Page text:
Delhi government recently in official notification banned firework and use of fire crackers in Delhi, to curb the air pollution. But the ban sees no effect on Delhi’s Fire-cracker demand and supply, as the smugglers have already found the safe ways to meet the demand.
This Diwali, authorities in the Indian capital are enforcing the city’s strictest ban on fireworks to date, after years of efforts to discourage their use during the major Hindu holy festival have failed.
The air pollution level in Delhi has been fine in last few years but it sees a sudden rise in pollution levels on the occasion of Diwali.
Monday is the main day of this year’s Diwali holiday and a public holiday across India, and forecasters warn that despite a ban on fireworks, air quality will dip into the “very poor” category from Sunday – air that could be dangerous. to the health of anyone with long-term exposure, but especially in young people, the elderly, and people with lung and heart disease.
In fact, Delhi’s air quality has yet to reach the dire levels that residents expect by the end of October. Dr. Sitting in his office at the India Meteorological Department in the heart of Delhi, VK Soni explains that this is due to weather conditions, not government action – the wind is moving east, which means pollutants from the north Indian plains are blown towards the Arabs. The sea, rather than floating around Delhi.
But that brings only temporary respite, he warns, with the blue sky visible through his small window soon turning to a hazy orange color that will remain for the next few months.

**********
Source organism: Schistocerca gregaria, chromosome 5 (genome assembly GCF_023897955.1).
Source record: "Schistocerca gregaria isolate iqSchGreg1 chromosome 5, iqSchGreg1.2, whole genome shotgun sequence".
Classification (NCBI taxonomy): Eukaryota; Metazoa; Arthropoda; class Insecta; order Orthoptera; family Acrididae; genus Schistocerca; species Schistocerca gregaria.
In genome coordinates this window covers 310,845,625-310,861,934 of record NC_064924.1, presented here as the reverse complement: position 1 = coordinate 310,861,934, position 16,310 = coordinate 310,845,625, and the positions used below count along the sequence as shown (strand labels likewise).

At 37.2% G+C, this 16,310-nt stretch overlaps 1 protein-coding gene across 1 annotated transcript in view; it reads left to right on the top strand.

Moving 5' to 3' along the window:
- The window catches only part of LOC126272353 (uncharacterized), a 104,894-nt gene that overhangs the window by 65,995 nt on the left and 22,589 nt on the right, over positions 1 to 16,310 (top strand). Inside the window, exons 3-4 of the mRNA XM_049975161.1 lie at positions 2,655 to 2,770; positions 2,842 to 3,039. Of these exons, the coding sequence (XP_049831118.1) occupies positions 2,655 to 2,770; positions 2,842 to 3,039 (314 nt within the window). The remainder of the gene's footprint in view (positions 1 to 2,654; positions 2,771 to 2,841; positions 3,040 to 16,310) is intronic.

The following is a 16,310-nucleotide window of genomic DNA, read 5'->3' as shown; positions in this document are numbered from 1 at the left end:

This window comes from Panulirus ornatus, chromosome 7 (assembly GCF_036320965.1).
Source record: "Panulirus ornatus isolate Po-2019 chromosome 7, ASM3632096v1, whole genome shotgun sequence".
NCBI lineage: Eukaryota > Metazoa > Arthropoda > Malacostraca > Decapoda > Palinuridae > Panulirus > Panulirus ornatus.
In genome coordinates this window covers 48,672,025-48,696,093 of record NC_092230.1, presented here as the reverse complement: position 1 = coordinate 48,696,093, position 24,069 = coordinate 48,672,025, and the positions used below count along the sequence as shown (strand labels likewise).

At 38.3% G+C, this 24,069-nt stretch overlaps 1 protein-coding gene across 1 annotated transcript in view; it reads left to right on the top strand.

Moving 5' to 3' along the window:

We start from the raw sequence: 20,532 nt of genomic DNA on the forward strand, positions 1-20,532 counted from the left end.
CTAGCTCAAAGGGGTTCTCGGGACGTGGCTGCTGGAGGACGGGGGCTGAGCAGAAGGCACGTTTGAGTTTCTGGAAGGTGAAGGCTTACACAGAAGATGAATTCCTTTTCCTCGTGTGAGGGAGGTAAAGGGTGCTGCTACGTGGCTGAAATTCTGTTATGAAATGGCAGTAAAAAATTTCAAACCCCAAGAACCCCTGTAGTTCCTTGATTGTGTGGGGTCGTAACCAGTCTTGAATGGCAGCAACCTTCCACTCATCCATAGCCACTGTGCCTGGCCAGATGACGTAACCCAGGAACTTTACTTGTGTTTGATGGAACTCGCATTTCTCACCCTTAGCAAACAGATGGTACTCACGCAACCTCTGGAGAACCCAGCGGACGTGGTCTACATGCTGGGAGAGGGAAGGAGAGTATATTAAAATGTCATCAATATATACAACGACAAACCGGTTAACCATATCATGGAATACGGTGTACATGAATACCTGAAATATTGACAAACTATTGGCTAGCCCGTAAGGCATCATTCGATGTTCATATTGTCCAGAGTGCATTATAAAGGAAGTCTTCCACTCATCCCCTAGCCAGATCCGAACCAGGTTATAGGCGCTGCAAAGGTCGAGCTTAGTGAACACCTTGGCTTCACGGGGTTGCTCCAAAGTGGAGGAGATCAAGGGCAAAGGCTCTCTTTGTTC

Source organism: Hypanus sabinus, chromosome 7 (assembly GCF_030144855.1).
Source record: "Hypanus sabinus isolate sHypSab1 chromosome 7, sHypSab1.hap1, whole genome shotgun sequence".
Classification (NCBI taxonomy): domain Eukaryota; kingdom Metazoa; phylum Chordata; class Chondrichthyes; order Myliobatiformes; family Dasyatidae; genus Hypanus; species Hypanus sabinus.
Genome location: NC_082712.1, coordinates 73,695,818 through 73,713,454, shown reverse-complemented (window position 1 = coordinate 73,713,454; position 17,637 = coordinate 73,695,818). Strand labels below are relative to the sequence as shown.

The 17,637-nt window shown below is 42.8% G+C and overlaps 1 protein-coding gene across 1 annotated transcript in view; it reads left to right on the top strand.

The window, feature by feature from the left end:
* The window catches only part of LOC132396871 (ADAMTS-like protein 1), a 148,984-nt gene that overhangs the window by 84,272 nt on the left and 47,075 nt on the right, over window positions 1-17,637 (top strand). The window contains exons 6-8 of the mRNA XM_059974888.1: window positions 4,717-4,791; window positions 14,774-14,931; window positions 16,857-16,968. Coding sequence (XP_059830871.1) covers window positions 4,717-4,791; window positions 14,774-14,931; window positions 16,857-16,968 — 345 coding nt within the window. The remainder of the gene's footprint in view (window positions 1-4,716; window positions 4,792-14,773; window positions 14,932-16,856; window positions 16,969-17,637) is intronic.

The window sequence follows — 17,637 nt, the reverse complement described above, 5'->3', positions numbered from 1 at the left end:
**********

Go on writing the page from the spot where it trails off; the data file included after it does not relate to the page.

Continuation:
Although Diwali fireworks can often be blamed for the smoggy winters that make Delhi the most polluted capital in the world, there are actually a large number of factors that cause air quality to drop and remain low for so long. At this time of year, road traffic increases, farmers in neighboring agrarian states burn stubble, and cooler, calmer weather conditions set in.
“Delhisans should brace themselves for extremely unhealthy air conditions starting Sunday evening due to a spike in vehicular emissions and traffic jams choking the streets as thousands of people throng the city for the festive season,” says Dr Soni.
Fireworks – here called firecrackers – may only be a cause of air pollution, but their use has certainly contributed to the decline in AQI in recent years. Despite previous efforts to ban crackers or, in earlier years, require the use of only so-called “green” fireworks with lower emissions, Diwali night has always been accompanied by itchy throats, watery eyes and a metallic taste in the mouth.
This year, the Delhi administration warned that those caught selling fireworks face heavy fines and jail time, with the strictest ban on the sale, purchase and trade of firecrackers brought in weeks before the festival in September. There were also public awareness campaigns and brands ran ads encouraging people to celebrate Diwali in other, less polluting ways.
Still, there are still many Hindus who see fireworks as an important part of the festival, and plenty of locals and traders are willing to risk flouting the restrictions.
In the days leading up to Diwali, a simple Google search for “Crackers near me in Delhi” will bring up more than a dozen sellers. The Independent dialed about 10 of them who shared contact details online and found that at least four were prepared to supply all manner of firecrackers from sparklers to skyshots and garlands of up to 10,000 small bombs.
Another quick search on Instagram turned up two sellers willing to sell “green” cookies – they claim it’s an environmentally friendly version that produces less smoke. Within an hour we had six vendors ready to sell products that had been strictly banned by the authorities for weeks. Some offered home delivery, while two offered delivery to a midway drop-off point. None of them ended up buying The Independent.
Delhi Police say they are working hard to enforce the law as best they can, with more than 8,000 kg of fireworks seized so far in raids by plainclothes officers and chasing tips in different parts of the city.